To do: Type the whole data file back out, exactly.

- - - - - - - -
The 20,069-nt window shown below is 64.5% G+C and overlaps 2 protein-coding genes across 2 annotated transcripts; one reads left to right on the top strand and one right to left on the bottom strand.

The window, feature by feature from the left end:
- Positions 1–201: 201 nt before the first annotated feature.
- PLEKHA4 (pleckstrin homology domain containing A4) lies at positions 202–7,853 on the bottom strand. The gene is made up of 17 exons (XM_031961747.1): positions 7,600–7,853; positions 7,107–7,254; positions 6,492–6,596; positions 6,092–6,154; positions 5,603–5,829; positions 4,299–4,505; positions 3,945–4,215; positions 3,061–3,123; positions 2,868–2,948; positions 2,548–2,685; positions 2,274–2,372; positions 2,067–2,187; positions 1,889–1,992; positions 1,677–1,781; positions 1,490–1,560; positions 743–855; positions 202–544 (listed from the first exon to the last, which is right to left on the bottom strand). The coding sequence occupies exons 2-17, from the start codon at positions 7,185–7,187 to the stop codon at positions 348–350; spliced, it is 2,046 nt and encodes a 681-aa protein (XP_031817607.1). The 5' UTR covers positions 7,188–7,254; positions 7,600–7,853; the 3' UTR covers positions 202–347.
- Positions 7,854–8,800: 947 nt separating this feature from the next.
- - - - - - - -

The 20,069-nt window shown below is 64.5% G+C and overlaps 2 protein-coding genes across 2 annotated transcripts; one reads left to right on the top strand and one right to left on the bottom strand.

The window, feature by feature from the left end:
- Positions 1–201: 201 nt before the first annotated feature.
- PLEKHA4 (pleckstrin homology domain containing A4) lies at positions 202–7,853 on the bottom strand. The gene is made up of 17 exons (XM_031961747.1): positions 7,600–7,853; positions 7,107–7,254; positions 6,492–6,596; positions 6,092–6,154; positions 5,603–5,829; positions 4,299–4,505; positions 3,945–4,215; positions 3,061–3,123; positions 2,868–2,948; positions 2,548–2,685; positions 2,274–2,372; positions 2,067–2,187; positions 1,889–1,992; positions 1,677–1,781; positions 1,490–1,560; positions 743–855; positions 202–544 (listed from the first exon to the last, which is right to left on the bottom strand). The coding sequence occupies exons 2-17, from the start codon at positions 7,185–7,187 to the stop codon at positions 348–350; spliced, it is 2,046 nt and encodes a 681-aa protein (XP_031817607.1). The 5' UTR covers positions 7,188–7,254; positions 7,600–7,853; the 3' UTR covers positions 202–347.
- Positions 7,854–8,800: 947 nt separating this feature from the next.